US: Jack Dangermond, President, ESRI, has been honoured with the Patron’s Medal by the United Kingdom’s Royal Geographical Society (RGS). In its official announcement, RGS said, “Dangermond received the award for his extensive work promoting geographical science through the development of GIS. He is one of the greatest advocates for geography and its key role in understanding and responding to many of the challenges of the twenty-first century.”
Dangermond said, “I believe that as we expand the use of this technology on the Web, people throughout the world will better understand how our actions generate interrelated patterns and processes that affect us all. This insight will spur the age of Applied Geography and be used as a foundation for a greater understanding of ourselves and our planet, providing the incentive for positive change. I accept this award on behalf of my colleagues and, more importantly, our users, who are leveraging geographic knowledge to expand our perception of the dynamics that shape our world.”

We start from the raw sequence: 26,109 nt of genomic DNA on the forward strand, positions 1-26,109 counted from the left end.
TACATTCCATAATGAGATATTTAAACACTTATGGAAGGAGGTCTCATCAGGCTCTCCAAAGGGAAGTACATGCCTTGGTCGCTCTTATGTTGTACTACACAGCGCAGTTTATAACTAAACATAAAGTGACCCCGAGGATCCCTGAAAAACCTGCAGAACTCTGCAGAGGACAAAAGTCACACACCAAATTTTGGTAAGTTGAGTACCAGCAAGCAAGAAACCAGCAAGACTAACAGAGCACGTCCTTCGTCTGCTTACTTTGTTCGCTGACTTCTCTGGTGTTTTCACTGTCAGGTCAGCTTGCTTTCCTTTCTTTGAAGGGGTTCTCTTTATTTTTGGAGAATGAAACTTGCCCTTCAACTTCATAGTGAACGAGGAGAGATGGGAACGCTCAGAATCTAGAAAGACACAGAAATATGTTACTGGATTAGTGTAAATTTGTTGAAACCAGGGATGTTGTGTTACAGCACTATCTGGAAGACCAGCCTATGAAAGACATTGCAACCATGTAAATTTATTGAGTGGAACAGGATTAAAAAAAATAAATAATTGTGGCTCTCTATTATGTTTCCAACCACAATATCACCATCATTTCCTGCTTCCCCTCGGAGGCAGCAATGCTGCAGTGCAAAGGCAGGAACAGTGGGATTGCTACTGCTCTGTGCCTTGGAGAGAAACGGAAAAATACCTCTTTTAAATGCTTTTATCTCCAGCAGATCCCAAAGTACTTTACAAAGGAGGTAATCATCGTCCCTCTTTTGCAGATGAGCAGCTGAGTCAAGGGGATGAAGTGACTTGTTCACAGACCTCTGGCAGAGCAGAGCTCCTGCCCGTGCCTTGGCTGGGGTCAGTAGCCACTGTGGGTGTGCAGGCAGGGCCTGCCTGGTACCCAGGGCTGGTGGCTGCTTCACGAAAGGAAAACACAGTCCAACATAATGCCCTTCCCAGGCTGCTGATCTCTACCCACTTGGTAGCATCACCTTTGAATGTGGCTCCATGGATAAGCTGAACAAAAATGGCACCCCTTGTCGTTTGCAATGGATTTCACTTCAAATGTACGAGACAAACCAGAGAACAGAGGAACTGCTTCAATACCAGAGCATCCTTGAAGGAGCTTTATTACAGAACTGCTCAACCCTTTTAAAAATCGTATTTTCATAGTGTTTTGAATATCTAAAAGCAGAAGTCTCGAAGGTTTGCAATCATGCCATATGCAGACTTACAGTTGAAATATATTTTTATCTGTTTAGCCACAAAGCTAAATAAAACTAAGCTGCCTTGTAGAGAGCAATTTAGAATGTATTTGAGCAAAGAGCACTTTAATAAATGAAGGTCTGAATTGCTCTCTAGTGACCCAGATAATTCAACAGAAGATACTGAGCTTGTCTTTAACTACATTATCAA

“Mapmakers have systematically recorded our increased understanding of the world for more than 2,300 years. With the development of GIS technology, we now have the tools to perform detailed analysis of both physical and human geographies that can help us provide a better stewardship of the planet,” continued Dangermond.
Past honourees of the Patron’s Medal include David Livingstone, Roald Amundsen, Sir Edmund Hillary, and Richard Leakey. The society is a key supporter of many famous expeditions, including those of Charles Darwin, the evolution theorist and biologist, and Robert Scott’s Antarctic explorations. In addition, it sponsors geographic research, education, conferences and workshops.
Dangermond is recognised not only as a pioneer in spatial analysis methods but also as one of the most influential people in GIS. Transcript version of his speech at the Royal Geographical Society can be downloaded here.